Joseph Nacchio, former CEO of Qwest Communications, just finished serving a four year prison sentence which he feels is part of a broader government retaliation for his refusal to go along with illegal NSA spying in 2001.


During a 2001 meeting between Nacchio and the NSA, where he believed government contracts were to be discussed, officials asked for access to Qwest’s systems in order to monitor its customers. Nacchio refused to comply, backed by company lawyers pointing out the glaring legal infringements.

Immediately after his official refusal, Mr. Nacchio claims Qwest lost unrelated government contracts it otherwise would have won. In addition, federal authorities soon launched an insider trading probe investigating the CEO’s sale of Qwest stock in 2001. The insider trading charge is what led to his prison sentence. During his trial, the presiding judge refused to allow evidence to be entered that was related to the claims of government retaliation.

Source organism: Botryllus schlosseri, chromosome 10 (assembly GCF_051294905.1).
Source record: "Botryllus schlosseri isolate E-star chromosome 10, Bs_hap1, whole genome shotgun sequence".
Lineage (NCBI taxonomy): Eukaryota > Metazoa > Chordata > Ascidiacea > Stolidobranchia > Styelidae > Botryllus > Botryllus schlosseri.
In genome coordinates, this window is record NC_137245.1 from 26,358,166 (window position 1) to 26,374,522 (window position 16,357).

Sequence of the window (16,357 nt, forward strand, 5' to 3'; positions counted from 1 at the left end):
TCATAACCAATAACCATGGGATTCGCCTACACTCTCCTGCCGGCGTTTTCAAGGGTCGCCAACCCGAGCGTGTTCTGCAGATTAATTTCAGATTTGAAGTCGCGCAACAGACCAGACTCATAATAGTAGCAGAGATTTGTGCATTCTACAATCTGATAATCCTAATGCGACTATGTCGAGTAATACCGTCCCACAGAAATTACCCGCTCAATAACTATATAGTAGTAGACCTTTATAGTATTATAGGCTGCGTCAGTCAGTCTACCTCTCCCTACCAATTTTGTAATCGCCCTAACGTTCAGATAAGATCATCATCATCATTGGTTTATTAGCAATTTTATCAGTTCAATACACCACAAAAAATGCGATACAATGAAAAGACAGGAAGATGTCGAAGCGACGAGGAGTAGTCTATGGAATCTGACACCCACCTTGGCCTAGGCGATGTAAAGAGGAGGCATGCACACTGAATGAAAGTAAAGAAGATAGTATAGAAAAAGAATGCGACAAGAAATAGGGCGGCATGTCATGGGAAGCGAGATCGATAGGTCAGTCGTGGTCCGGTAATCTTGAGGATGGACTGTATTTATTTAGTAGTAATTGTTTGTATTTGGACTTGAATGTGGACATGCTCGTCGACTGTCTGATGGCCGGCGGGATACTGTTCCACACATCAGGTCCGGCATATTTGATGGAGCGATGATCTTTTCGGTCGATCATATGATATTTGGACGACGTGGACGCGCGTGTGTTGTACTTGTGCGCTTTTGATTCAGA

The material was considered classified, and his judge refused requests to allow the evidence in trial. Reports from The Washington Post on evidence that has been made public on his case since that time seem consistent with the CEO’s claims.

“I never broke the law, and I never will,” Nacchio told the WSJ.

Nacchio says he feels “vindicated” by the headlines regarding NSA spying thanks to the trove of documents leaked by Edward Snowden.